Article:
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The Red Stag - Almost an elk......and just as exciting! at Cabela's

The Red Stag - Almost an elk......and just as exciting!

Author: Craig Boddington

Roar or bugle, Argentina or Scotland, wherever you hunt red stags or whatever you call it's mating song, it is sure to be an adventure.

A nice New Zealand red stag.  This animal only has 12 points, six per side.  Really good 
stags usually have at least 14 points, but mass and beam and point length are also important.

The lilting, three-note bugle of a rutting bull elk is one of the most distinctive and seductive sounds in nature. The European red stag, also very vocal, is closer than a cousin to our elk.

Both are members of the cervidae family of round-antlered deer, and for many years they were considered separate species: cervus elaphus, the red stag; and Cervus canadensis, the American elk or wapiti. It turns out, however, that they can (and do!) interbreed freely, given the chance, so most modern authorities consider them as just one species, Cervus elaphus. So the red stag is almost an elk, or vice versa. With differences. No American hunter who has ever heard it will forget the bugle of a bull elk. European hunters don't call it a bugle. They call it a "roar." Okay, but that's just a word. So what if the red stag is a little smaller in the body, more reddish in color, and with slightly different antler conformation? Surely they must sound the same!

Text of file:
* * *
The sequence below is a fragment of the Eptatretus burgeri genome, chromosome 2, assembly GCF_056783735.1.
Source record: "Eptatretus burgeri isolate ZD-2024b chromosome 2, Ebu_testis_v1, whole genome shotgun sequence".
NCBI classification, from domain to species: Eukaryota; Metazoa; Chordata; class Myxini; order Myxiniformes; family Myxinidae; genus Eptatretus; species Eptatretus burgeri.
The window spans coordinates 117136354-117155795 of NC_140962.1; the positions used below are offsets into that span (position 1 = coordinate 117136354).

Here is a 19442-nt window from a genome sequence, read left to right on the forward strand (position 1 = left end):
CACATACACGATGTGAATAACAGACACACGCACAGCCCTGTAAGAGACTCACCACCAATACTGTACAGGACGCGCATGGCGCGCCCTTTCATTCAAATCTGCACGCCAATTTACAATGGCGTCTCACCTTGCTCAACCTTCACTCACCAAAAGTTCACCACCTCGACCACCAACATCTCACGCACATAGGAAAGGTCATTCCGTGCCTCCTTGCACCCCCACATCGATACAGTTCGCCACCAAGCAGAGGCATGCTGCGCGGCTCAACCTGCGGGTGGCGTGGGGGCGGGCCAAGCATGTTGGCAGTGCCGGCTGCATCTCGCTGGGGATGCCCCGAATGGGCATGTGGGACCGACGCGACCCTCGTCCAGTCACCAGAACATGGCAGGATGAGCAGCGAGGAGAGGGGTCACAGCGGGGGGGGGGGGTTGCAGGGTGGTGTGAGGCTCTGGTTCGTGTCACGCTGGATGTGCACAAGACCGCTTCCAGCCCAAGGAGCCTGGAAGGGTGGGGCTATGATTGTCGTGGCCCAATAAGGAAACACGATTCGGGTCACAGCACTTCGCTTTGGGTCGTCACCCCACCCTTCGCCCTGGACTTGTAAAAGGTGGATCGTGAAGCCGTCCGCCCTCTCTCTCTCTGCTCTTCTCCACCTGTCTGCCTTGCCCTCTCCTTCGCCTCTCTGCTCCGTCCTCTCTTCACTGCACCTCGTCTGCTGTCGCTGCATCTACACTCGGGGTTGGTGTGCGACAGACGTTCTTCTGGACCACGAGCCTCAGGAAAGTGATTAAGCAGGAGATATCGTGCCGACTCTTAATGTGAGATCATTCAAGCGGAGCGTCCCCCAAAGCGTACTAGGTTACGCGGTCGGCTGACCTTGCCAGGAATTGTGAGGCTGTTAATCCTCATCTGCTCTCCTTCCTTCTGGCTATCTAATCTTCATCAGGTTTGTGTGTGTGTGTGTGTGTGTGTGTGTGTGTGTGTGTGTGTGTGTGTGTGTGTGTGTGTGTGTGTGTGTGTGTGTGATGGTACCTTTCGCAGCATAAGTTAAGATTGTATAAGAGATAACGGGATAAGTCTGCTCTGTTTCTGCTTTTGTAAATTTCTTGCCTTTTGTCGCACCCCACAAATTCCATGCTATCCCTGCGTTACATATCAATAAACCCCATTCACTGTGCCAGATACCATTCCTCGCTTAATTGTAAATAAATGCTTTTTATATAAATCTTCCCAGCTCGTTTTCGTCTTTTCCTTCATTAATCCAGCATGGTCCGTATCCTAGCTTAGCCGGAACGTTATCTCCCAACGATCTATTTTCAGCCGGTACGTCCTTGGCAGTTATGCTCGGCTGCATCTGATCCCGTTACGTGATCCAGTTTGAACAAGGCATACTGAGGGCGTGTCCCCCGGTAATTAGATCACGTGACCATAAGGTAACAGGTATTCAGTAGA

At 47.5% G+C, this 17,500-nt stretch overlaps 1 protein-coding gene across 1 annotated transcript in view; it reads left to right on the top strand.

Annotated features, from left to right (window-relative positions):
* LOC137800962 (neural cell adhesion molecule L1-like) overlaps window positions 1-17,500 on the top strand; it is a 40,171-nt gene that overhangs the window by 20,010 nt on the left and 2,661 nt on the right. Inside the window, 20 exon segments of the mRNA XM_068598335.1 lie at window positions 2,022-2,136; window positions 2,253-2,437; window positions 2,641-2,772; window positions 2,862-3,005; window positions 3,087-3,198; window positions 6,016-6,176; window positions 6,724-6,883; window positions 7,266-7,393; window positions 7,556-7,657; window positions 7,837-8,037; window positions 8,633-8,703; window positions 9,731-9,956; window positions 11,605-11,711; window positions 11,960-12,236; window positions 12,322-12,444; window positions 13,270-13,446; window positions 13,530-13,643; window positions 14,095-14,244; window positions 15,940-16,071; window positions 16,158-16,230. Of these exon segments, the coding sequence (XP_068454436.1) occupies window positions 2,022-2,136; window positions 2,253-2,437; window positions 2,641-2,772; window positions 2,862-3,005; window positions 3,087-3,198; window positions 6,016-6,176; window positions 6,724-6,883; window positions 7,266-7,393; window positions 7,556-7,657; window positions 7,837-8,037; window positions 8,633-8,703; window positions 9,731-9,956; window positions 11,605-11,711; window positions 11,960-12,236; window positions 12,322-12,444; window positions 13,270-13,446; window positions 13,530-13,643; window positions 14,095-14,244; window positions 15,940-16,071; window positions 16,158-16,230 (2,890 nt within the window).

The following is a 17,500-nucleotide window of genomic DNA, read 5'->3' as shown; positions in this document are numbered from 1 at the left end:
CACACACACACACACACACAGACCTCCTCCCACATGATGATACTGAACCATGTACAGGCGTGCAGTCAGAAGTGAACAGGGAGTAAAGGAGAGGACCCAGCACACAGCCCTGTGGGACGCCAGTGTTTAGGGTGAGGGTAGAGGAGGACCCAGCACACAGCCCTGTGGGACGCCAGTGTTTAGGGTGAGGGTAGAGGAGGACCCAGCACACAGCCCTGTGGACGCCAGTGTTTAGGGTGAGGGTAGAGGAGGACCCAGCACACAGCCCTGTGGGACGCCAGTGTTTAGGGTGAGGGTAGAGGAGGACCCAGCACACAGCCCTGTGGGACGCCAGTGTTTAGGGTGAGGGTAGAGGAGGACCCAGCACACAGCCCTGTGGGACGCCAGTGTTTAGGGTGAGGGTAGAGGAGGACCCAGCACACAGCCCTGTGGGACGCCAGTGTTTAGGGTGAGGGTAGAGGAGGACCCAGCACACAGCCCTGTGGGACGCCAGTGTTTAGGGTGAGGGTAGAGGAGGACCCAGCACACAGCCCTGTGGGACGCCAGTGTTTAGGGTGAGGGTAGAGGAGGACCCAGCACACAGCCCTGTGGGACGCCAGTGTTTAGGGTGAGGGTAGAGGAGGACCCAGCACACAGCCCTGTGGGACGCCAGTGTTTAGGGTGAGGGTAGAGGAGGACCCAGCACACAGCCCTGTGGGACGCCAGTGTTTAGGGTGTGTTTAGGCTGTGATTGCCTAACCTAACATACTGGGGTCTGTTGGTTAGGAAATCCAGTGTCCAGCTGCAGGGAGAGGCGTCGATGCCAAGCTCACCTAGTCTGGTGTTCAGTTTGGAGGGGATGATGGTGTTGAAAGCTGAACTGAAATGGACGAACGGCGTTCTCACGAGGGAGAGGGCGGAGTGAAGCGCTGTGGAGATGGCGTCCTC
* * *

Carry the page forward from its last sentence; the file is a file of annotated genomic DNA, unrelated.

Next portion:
The roar of a red stag is so different from an elk's bugle that the first time I heard it I had no idea what it was! It was in Spain, 20 years ago, and I was walking through a little valley on the first evening of the hunt. I heard this incredible bovine bellow just up the hill. I paid no attention; I was looking for a red stag and distressed cattle weren't my concern! My Spanish guide stopped me, pointed up the hill, and with a (honest) section of cow horn, replicated that ferocious, drawn-out, one-note call. It's a wonderful sound, but it's not a bugle and it's really not a bellow. It's, well, a "roar" that would do a lion proud.